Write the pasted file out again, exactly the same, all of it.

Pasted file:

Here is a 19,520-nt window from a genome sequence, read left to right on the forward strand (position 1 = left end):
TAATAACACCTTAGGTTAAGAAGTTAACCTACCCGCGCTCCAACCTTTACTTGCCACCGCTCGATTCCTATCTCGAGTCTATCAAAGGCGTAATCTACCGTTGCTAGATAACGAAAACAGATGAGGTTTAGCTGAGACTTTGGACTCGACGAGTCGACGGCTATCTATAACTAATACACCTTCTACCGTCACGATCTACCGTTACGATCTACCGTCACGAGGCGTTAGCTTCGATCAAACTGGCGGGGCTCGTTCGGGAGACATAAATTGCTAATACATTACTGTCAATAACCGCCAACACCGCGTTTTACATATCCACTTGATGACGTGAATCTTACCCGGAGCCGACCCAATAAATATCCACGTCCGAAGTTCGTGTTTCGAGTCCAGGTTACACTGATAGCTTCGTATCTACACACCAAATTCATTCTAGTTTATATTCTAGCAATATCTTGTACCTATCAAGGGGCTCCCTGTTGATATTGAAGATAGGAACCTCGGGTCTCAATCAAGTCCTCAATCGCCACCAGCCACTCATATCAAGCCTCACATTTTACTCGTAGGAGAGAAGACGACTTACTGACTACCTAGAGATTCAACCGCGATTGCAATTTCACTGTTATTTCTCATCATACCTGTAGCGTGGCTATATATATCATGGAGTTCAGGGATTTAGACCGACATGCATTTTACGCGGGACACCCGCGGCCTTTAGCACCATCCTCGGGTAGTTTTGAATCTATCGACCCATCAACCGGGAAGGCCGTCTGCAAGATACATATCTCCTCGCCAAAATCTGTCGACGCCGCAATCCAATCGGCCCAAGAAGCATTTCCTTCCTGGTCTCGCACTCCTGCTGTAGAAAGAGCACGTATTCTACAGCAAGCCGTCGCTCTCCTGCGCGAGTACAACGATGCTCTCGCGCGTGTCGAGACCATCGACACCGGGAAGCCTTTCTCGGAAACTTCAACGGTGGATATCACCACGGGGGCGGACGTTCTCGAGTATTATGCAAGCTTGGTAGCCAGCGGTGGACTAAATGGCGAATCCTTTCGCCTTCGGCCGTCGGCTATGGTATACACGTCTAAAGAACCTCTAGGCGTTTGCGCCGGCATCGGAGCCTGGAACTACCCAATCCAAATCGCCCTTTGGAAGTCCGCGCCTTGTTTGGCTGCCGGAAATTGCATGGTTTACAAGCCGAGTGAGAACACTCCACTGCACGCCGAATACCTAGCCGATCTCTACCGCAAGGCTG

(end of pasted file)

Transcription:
Here is a 19,520-nt window from a genome sequence, read left to right on the forward strand (position 1 = left end):
TAATAACACCTTAGGTTAAGAAGTTAACCTACCCGCGCTCCAACCTTTACTTGCCACCGCTCGATTCCTATCTCGAGTCTATCAAAGGCGTAATCTACCGTTGCTAGATAACGAAAACAGATGAGGTTTAGCTGAGACTTTGGACTCGACGAGTCGACGGCTATCTATAACTAATACACCTTCTACCGTCACGATCTACCGTTACGATCTACCGTCACGAGGCGTTAGCTTCGATCAAACTGGCGGGGCTCGTTCGGGAGACATAAATTGCTAATACATTACTGTCAATAACCGCCAACACCGCGTTTTACATATCCACTTGATGACGTGAATCTTACCCGGAGCCGACCCAATAAATATCCACGTCCGAAGTTCGTGTTTCGAGTCCAGGTTACACTGATAGCTTCGTATCTACACACCAAATTCATTCTAGTTTATATTCTAGCAATATCTTGTACCTATCAAGGGGCTCCCTGTTGATATTGAAGATAGGAACCTCGGGTCTCAATCAAGTCCTCAATCGCCACCAGCCACTCATATCAAGCCTCACATTTTACTCGTAGGAGAGAAGACGACTTACTGACTACCTAGAGATTCAACCGCGATTGCAATTTCACTGTTATTTCTCATCATACCTGTAGCGTGGCTATATATATCATGGAGTTCAGGGATTTAGACCGACATGCATTTTACGCGGGACACCCGCGGCCTTTAGCACCATCCTCGGGTAGTTTTGAATCTATCGACCCATCAACCGGGAAGGCCGTCTGCAAGATACATATCTCCTCGCCAAAATCTGTCGACGCCGCAATCCAATCGGCCCAAGAAGCATTTCCTTCCTGGTCTCGCACTCCTGCTGTAGAAAGAGCACGTATTCTACAGCAAGCCGTCGCTCTCCTGCGCGAGTACAACGATGCTCTCGCGCGTGTCGAGACCATCGACACCGGGAAGCCTTTCTCGGAAACTTCAACGGTGGATATCACCACGGGGGCGGACGTTCTCGAGTATTATGCAAGCTTGGTAGCCAGCGGTGGACTAAATGGCGAATCCTTTCGCCTTCGGCCGTCGGCTATGGTATACACGTCTAAAGAACCTCTAGGCGTTTGCGCCGGCATCGGAGCCTGGAACTACCCAATCCAAATCGCCCTTTGGAAGTCCGCGCCTTGTTTGGCTGCCGGAAATTGCATGGTTTACAAGCCGAGTGAGAACACTCCACTGCACGCCGAATACCTAGCCGATCTCTACCGCAAGGCTG